Why the hysteria? It looks like the most restrictive provision is to have a physician present for procedures. That seems to be a leaning toward humane treatment. I would think it will not take long to set up a clinic that meets the requirements. Heck we have all kinds of requirements on things from environmental to saftey regulations….why not have some safety regulations in this case vs. just willy nilly do the procedure how you will regardless of the effects on the woman and baby.

  2. linda smith

    July 3, 2013 at 5:26 pm

    Restricting a woman’s right to make the decision to have an abortion would be a step back in time and once again make women second class citizens.

  3. Robyn

    July 3, 2013 at 5:31 pm

    I like how Doug went immediately into the offense by calling it ‘hysteria’. But let’s address the issue at hand rather than the bill itself; how do you feel about this being undemocratic, Doug? Do you agree with the governor that it is dirty pool or are you on the side of sneaky underhanded political techniques? Trying to shoehorn it in at the last minute in the middle of the night certainly doesn’t smack of feeling secure in your position, eh?

  4. Cheryl

    July 3, 2013 at 5:55 pm

    A womans body is her own not the gov. Unless they are all doctors they should have no say on a law that has been standing for decades. How about we make laws concerning a mans reproductive health, like their Viagra pills, or vasctomies. Just because we can give birth does not give them the right to tell us what to do with our bodies. They are so concerned with the unborn, how about after the baby is here. Thats were they stop wanting to help. Republicans want the children born but then its “your on your own”. Its time we stand up to these idiots and let them know we’re not gonna keep letting them srtip away our rights.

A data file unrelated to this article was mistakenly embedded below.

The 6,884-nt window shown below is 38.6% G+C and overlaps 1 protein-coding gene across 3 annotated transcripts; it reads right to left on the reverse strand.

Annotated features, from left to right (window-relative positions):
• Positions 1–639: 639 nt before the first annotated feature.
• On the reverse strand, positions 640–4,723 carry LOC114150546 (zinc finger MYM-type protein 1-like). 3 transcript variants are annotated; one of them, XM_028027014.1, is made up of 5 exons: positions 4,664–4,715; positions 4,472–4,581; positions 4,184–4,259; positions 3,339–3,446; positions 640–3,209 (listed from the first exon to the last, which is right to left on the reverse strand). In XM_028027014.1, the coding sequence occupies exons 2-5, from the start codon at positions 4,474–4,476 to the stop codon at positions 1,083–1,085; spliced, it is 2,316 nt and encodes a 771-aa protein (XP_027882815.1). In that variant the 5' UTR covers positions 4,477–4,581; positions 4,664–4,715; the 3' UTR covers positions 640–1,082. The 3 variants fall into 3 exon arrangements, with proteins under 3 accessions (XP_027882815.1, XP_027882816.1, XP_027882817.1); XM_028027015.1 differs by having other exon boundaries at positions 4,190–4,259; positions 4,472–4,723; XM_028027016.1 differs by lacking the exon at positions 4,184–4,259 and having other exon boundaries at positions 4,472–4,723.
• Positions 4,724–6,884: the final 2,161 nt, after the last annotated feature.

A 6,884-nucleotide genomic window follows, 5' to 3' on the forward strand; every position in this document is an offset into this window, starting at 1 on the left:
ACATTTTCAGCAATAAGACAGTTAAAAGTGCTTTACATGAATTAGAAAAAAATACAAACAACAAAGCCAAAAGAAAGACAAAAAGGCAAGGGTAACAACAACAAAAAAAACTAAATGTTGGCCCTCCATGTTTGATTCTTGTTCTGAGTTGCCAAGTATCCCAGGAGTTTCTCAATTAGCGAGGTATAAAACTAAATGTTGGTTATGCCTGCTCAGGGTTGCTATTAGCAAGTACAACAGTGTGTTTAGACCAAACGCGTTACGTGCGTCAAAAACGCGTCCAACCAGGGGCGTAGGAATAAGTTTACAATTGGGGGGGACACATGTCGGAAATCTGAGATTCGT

5. robin

    July 3, 2013 at 6:32 pm

    What the legislature is doing is making more difficult for women to access care legallt without actually banning abortions. Requiring clinics to follow surgery center guidelines makes absolutely no sense when a gi doc who performs a colonoscopy in his office is not required to follow the rules a perferated colon is more probable.